From Scientific American:
What is really going on, asserts Oliver, a political scientist at the University of Chicago, is that "a relatively small group of scientists and doctors, many directly funded by the weight-loss industry, have created an arbitrary and unscientific definition of overweight and obesity. They have inflated claims and distorted statistics on the consequences of our growing weights, and they have largely ignored the complicated health realities associated with being fat."
The overweight segment of the "epidemic of overweight and obesity" is more likely reducing death rates than boosting them.
One of those complicated realities, concurs Campos, a professor of law at the University of Colorado at Boulder, is the widely accepted evidence that genetic differences account for 50 to 80 percent of the variation in fatness within a population. Because no safe and widely practical methods have been shown to induce long-term loss of more than about 5 percent of body weight, Campos says, "health authorities are giving people advice--maintain a body mass index in the 'healthy weight' range--that is literally impossible for many of them to follow."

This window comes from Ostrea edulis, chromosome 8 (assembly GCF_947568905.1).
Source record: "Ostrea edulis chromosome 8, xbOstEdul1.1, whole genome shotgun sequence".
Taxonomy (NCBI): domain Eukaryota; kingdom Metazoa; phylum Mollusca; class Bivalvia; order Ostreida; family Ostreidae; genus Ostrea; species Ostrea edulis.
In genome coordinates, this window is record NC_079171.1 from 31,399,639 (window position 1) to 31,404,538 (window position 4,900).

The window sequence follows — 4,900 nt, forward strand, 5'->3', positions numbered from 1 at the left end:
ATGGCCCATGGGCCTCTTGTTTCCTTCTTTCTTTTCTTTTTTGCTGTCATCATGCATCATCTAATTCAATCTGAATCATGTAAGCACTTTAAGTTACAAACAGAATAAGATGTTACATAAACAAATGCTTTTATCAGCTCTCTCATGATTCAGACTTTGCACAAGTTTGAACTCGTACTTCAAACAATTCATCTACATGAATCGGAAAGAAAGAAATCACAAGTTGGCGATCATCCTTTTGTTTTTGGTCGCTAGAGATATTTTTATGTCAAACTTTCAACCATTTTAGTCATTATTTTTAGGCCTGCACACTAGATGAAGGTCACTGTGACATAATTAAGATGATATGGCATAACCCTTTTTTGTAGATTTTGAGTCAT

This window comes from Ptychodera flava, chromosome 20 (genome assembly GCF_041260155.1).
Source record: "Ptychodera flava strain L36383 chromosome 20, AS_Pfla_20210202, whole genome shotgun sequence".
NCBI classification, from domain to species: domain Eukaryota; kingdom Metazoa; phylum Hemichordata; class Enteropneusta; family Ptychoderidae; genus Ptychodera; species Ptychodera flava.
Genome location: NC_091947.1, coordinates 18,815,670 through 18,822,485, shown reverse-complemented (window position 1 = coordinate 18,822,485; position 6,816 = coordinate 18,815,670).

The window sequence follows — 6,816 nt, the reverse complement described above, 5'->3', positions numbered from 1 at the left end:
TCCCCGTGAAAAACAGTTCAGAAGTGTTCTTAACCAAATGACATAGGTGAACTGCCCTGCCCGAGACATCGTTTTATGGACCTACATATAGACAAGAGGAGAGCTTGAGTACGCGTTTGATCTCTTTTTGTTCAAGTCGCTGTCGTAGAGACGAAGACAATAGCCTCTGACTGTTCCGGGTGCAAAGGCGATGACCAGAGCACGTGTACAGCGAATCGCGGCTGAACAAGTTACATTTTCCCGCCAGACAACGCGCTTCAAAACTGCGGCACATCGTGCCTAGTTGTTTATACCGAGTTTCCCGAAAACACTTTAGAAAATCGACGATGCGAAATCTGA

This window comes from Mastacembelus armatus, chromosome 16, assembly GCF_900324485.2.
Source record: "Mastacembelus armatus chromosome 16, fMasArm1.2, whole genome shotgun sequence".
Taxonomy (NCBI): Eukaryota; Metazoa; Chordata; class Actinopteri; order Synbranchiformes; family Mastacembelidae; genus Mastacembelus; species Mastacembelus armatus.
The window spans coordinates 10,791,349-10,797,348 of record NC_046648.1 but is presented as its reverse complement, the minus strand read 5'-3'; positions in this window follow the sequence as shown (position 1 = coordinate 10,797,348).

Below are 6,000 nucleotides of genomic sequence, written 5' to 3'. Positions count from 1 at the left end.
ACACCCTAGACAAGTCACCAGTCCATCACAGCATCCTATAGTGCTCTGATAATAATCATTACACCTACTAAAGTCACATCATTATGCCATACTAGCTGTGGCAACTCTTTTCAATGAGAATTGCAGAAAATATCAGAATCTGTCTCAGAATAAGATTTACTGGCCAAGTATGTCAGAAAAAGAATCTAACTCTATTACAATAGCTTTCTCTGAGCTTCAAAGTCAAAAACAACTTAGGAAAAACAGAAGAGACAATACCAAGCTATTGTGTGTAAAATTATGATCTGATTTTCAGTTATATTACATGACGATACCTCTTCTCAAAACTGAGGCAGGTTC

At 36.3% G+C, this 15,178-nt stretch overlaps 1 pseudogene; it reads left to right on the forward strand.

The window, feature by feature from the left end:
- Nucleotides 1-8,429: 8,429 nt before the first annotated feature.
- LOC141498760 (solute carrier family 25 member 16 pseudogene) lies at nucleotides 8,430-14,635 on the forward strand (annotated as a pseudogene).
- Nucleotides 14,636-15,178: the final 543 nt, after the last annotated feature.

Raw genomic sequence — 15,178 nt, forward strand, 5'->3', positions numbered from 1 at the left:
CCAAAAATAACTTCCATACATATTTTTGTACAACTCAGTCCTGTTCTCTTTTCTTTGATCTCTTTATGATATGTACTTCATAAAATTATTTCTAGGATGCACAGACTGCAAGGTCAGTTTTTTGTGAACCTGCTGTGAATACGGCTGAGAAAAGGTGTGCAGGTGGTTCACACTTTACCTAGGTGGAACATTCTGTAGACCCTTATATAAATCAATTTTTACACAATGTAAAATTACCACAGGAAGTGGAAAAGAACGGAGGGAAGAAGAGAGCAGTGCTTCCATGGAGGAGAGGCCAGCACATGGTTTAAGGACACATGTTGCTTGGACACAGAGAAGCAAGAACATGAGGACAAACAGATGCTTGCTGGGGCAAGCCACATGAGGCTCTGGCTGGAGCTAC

By exaggerating the risks of fat and the feasibility of weight loss, Campos and Oliver claim, the CDC, the U.S. Department of Health and Human Services and the World Health Organization inadvertently perpetuate stigma, encourage unbalanced diets and, perhaps, even exacerbate weight gain. "The most perverse irony is that we may be creating a disease simply by labeling it as such," Campos states.
Bolded parts are mine.
Some wacky scientitians are saying since most people fail to lose weight, weight loss is virtually impossible and should be blamed on genetics and population variance. The health risks related to obesity are way overblown.